It is common knowledge that for the past two decades or more there has been a steady increase in the number of full-time clinical positions in the medical schools and hospitals of this country. The conditions governing these positions, however, have varied widely. In most cases the schoolrelated hospital provides an office from which the physician emerges to perform his duties as clinical teacher, but in which, or in other quarters of the building, he is permitted to see private patients on a fee-for-service basis. In such cases, an accommodation is reached between the amount of his salary and the amount of his income derived from patients. There are various formulas, based on temporal or fiscal criteria or both, for limiting the activities in the private practice of medicine or surgery.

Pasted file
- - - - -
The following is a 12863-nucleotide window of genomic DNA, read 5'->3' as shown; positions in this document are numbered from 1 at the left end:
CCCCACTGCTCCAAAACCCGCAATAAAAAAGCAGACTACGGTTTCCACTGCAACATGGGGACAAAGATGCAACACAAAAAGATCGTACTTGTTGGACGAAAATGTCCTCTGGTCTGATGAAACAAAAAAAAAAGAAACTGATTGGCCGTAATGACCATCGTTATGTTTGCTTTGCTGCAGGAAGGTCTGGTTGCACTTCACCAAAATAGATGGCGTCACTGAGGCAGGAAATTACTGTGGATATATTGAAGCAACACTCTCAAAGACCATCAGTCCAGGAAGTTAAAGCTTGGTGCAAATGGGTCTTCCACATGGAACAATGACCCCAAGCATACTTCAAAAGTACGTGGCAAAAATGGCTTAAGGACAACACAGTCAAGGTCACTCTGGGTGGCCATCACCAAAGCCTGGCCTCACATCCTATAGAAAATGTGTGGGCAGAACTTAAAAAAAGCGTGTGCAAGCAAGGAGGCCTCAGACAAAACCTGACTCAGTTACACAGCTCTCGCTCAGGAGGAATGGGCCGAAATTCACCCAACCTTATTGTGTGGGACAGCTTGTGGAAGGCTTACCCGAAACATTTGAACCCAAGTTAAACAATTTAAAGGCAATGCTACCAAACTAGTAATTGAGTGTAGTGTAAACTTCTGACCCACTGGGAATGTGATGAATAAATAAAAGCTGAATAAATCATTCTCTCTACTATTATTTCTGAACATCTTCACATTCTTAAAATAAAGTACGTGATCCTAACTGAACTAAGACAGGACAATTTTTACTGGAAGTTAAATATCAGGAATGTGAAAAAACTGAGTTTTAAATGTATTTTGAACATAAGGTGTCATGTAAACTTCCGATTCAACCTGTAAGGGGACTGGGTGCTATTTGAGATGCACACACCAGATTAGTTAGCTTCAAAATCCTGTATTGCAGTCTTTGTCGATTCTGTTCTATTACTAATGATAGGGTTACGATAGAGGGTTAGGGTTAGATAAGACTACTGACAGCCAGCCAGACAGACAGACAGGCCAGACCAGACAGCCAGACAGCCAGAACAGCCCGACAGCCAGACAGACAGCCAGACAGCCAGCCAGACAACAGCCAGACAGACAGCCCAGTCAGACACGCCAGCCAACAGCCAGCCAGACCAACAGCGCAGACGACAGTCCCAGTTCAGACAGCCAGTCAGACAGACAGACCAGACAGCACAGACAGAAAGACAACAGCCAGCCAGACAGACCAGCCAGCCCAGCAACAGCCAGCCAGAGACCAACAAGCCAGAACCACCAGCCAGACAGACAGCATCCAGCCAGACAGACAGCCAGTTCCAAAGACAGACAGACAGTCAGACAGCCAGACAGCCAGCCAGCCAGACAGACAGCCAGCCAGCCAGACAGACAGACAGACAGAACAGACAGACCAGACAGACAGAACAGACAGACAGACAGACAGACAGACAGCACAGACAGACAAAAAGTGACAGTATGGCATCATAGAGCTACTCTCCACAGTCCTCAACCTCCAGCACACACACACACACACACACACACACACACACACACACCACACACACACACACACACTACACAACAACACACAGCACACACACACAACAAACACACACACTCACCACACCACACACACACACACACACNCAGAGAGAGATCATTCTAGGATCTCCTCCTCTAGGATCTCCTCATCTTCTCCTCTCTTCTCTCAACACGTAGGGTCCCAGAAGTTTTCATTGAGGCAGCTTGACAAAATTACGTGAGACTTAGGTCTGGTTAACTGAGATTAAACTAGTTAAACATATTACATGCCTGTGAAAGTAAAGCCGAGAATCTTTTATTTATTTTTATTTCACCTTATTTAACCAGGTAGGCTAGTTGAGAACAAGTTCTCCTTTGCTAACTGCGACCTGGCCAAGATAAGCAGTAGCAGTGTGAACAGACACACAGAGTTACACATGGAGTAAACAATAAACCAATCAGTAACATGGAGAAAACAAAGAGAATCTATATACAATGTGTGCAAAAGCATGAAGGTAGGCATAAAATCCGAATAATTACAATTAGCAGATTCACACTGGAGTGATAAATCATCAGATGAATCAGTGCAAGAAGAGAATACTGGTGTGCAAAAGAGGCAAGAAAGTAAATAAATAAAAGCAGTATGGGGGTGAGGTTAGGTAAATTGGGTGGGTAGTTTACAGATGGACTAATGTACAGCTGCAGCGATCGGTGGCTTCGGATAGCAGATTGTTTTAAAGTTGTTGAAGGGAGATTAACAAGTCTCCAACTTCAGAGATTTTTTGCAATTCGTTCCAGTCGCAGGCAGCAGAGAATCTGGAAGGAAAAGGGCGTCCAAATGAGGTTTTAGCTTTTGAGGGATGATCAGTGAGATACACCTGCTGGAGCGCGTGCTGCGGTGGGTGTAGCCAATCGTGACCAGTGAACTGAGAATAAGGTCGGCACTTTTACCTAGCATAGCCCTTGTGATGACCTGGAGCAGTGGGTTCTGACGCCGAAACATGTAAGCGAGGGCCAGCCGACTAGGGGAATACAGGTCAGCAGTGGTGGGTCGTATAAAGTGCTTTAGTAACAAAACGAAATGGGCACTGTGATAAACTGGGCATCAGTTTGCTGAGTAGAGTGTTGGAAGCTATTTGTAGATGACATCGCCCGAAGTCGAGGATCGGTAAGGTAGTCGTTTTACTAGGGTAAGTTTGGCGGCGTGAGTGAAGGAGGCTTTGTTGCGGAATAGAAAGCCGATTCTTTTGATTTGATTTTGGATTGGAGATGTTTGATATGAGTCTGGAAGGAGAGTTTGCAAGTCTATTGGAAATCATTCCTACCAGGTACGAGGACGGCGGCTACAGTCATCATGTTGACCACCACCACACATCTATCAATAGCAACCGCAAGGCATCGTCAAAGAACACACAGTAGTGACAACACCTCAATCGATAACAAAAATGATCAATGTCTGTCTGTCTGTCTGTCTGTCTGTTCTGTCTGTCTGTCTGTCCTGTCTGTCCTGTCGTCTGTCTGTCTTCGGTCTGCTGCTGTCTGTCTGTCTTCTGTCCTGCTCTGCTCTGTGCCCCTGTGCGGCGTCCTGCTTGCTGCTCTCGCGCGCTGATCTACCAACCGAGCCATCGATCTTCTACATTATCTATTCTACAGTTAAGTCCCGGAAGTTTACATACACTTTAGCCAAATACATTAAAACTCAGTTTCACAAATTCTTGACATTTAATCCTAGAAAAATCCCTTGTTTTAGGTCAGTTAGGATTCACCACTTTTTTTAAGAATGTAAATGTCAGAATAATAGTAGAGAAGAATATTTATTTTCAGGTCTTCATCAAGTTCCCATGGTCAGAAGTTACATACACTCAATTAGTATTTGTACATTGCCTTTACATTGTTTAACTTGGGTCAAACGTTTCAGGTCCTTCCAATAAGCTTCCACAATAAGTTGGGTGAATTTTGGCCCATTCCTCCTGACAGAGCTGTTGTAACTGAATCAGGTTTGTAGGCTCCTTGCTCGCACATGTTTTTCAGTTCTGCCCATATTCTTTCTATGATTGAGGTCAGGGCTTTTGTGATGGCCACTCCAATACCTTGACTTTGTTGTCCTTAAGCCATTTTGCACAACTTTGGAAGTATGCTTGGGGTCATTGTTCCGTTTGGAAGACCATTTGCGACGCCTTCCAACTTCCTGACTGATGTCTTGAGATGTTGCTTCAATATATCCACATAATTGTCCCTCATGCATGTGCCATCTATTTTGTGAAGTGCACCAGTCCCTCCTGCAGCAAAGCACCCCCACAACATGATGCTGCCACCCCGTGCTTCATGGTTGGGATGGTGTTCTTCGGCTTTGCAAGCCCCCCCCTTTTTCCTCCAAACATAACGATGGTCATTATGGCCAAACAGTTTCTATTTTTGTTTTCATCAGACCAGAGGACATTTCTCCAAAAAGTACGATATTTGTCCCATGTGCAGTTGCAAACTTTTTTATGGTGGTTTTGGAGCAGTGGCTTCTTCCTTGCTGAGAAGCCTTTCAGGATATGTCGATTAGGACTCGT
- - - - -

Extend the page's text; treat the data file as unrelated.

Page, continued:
What has just been described is known as "geographic full time." It is distinguished from true full time, in
Ricketts HT. Forty Years of Full-Time Medicine at University of ChicagoEvaluation and Affirmation. JAMA. 1969;208(11):2069-2073. doi:10.1001/jama.1969.03160110041010